but what about other debtors Greece is being pieced back together, financially at least.
Next week, plans to slash its budget deficit are likely to be approved by fellow Europeans, and in return it will receive implied aid through various bank guarantees. German taxpayers, the most solvent in the eurozone, will be the ultimate backstop, although Brussels will pretend that the private banks are taking the strain. There will be legal challenges and German parliamentary rancour, alleging that the aid contravenes a ban on bail outs of one member of the euro by others, but Greece will be more stable. That won't be the end of the matter. For ordinary Greeks, out on strike and rioting again yesterday, the aggressive austerity measures are likely to mean years of soul sapping recession. The country's leaders hugely misled their partners and the markets about the state of its finances; the correction is particularly brutal as a result. As Warren Buffett says, it is only when the tide goes out that you pandora website australia see who has been swimming naked. Greece is chief nudist at a naturists' convention, and a very cold wind is blowing. Meanwhile, Spain, Portugal and Ireland are also heading for years of darkness. Nor can other economies in the eurozone rest comfortably. A system better equipped to handle massive economic shocks is needed. The rest of the European Union might be smug now, but that will change once they are dragged into debate about referendums and treaty changes needed to install such a system. This comes just a few weeks after the deeply divisive Lisbon Treaty finally came into force and was supposed to end further constitutional change for a decade. The course of the deep global recession has exposed the weak system of management of the euro. When the European Monetary System, a precursor to the euro, was put in place in 1979, pandora sale online it was envisaged that a European Monetary Fund would also be created. It, like the International Monetary Fund, was supposed to be there to help countries in trouble and also impose policy conditions for any aid disbursed. The EMF never happened; such strong political interference from the centre was a federal step too far. Instead, the euro launch was fudged. Countries such as Greece, Italy and Belgium effectively cheated to make the qualifying criteria. The euro countries agreed to a stability pact that governed fiscal discipline, but was too weak from the outset and has been breached repeatedly since. It was never capable of dealing with vast external upheaval and the contagion we have seen since 2008. So, on one level, the Greek crisis is an opportunity to implement a long needed fix. No doubt, some of the most ardent believers in the European project are rubbing their hands in anticipation. But none of the decent solutions is viable. The political fears that ruled out the creation of an EMF are still there; France in particular is opposed to stronger outside oversight of its economy. Angela Merkel, Germany's chancellor, says an EMF could be a good idea, but she also says it would need a new treaty. This enables her to back an idea she knows full well will never fly. Meanwhile, Brussels is struggling to demonstrate its worth to pandora uk a sceptical public after the years of infighting over Lisbon. The European Commission will therefore probably try for something more informal and necessarily weaker than an is pandora cheaper in australia EMF: a push for member countries unilaterally to restructure their economies, and greater fiscal surveillance from the centre. Even that, though, will land it in trouble with countries such as Germany, which see such surveillance as a potential breach of their constitutions. In the UK, the debate is a nuisance for both Government and opposition. Gordon Brown has promised to oppose any further European institutional change, but what constitutes change? Proposals from Brussels will doubtless be dressed up as anything other than triggers for a referendum, just as Lisbon itself was misrepresented by the Labour government to avoid honouring a promise of a poll. Meanwhile, David Cameron and William Hague have only just managed to silence their internal Conservative critics over Europe in advance of the election. They have pledged to hold a referendum on any future treaty changes, but they desperately don't want that distraction. Mr Hague said this week that if elected, the Conservatives had decided not to go into battle with Europe. "We have enough on our hands without an instant confrontation with the EU," he said. There is another reason why Brussels wants talk of a new treaty to go away. If debate started in Brussels on what would be needed to create an EMF, Mr Cameron as prime minister would start demanding all sorts of other changes to the rules that bind together EU countries.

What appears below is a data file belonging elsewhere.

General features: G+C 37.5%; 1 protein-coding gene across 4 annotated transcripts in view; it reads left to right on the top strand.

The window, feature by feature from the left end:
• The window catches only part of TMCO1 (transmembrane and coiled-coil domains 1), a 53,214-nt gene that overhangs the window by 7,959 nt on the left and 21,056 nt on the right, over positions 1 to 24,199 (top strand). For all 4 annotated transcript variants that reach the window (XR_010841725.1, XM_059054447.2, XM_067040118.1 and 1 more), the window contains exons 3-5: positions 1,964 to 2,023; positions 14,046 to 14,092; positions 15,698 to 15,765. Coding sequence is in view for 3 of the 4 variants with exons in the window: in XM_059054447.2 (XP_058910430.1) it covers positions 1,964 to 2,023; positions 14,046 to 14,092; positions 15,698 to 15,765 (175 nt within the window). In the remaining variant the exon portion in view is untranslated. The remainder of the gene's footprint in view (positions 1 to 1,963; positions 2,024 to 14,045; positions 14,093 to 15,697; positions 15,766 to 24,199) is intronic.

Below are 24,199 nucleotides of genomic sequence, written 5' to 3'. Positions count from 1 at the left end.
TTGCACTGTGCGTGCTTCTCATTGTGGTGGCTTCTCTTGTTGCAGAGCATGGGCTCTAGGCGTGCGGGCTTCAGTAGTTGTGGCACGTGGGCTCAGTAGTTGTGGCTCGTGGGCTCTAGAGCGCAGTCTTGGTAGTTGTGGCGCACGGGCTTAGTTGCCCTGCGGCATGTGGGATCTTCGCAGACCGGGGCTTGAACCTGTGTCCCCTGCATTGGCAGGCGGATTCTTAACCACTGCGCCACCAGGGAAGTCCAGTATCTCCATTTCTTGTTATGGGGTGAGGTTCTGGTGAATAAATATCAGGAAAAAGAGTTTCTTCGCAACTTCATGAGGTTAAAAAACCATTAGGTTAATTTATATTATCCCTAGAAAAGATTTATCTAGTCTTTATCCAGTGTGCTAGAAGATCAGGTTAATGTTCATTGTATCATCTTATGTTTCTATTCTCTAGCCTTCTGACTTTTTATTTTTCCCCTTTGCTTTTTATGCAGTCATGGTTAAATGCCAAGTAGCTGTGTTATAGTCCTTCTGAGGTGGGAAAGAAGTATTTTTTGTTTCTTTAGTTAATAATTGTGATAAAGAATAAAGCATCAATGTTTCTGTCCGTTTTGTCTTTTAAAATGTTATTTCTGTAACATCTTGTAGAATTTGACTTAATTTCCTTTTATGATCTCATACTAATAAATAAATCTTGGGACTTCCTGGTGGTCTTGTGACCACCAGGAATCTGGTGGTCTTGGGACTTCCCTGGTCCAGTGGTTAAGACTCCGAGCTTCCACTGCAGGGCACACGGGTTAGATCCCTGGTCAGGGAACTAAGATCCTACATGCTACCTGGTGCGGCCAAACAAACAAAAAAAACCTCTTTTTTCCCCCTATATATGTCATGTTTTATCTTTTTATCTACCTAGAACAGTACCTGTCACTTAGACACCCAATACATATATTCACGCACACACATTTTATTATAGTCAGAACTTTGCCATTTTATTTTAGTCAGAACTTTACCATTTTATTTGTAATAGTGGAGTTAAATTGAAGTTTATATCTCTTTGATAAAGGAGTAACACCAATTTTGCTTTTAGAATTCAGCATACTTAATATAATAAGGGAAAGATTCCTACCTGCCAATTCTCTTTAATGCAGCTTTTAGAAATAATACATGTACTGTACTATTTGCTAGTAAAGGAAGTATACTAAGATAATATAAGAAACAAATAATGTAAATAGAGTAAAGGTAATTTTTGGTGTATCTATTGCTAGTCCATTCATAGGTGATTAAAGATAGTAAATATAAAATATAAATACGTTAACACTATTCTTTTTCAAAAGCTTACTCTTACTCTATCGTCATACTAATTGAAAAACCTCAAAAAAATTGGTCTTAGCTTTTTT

This would be just the opportunity to seek an unwinding of EU social and justice policy and much else besides. Every other country has a wish list, starting with the Spanish desire for more MEPs. Weak reforms of the euro will be the result, because no one wants Pandora to open that box.
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